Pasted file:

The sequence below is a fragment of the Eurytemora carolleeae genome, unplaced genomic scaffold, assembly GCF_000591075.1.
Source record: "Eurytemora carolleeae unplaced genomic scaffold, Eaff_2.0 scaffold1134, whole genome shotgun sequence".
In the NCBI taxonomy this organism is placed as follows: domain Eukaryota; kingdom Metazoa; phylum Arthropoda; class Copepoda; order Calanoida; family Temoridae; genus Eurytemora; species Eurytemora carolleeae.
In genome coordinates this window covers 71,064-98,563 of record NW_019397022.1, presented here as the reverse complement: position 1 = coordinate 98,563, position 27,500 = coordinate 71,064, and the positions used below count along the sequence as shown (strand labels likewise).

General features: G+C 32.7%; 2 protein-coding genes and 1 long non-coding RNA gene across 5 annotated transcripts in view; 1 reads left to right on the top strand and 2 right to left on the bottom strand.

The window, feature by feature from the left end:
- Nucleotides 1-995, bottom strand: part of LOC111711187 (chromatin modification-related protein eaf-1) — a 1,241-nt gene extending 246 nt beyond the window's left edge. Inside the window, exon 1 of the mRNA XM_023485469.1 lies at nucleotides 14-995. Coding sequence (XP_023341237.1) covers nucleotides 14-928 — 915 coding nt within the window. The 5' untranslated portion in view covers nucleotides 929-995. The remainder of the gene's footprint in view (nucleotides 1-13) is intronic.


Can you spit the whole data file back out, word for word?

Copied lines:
The sequence below is a fragment of the Eurytemora carolleeae genome, unplaced genomic scaffold, assembly GCF_000591075.1.
Source record: "Eurytemora carolleeae unplaced genomic scaffold, Eaff_2.0 scaffold1134, whole genome shotgun sequence".
In the NCBI taxonomy this organism is placed as follows: domain Eukaryota; kingdom Metazoa; phylum Arthropoda; class Copepoda; order Calanoida; family Temoridae; genus Eurytemora; species Eurytemora carolleeae.
In genome coordinates this window covers 71,064-98,563 of record NW_019397022.1, presented here as the reverse complement: position 1 = coordinate 98,563, position 27,500 = coordinate 71,064, and the positions used below count along the sequence as shown (strand labels likewise).

General features: G+C 32.7%; 2 protein-coding genes and 1 long non-coding RNA gene across 5 annotated transcripts in view; 1 reads left to right on the top strand and 2 right to left on the bottom strand.

The window, feature by feature from the left end:
- Nucleotides 1-995, bottom strand: part of LOC111711187 (chromatin modification-related protein eaf-1) — a 1,241-nt gene extending 246 nt beyond the window's left edge. Inside the window, exon 1 of the mRNA XM_023485469.1 lies at nucleotides 14-995. Coding sequence (XP_023341237.1) covers nucleotides 14-928 — 915 coding nt within the window. The 5' untranslated portion in view covers nucleotides 929-995. The remainder of the gene's footprint in view (nucleotides 1-13) is intronic.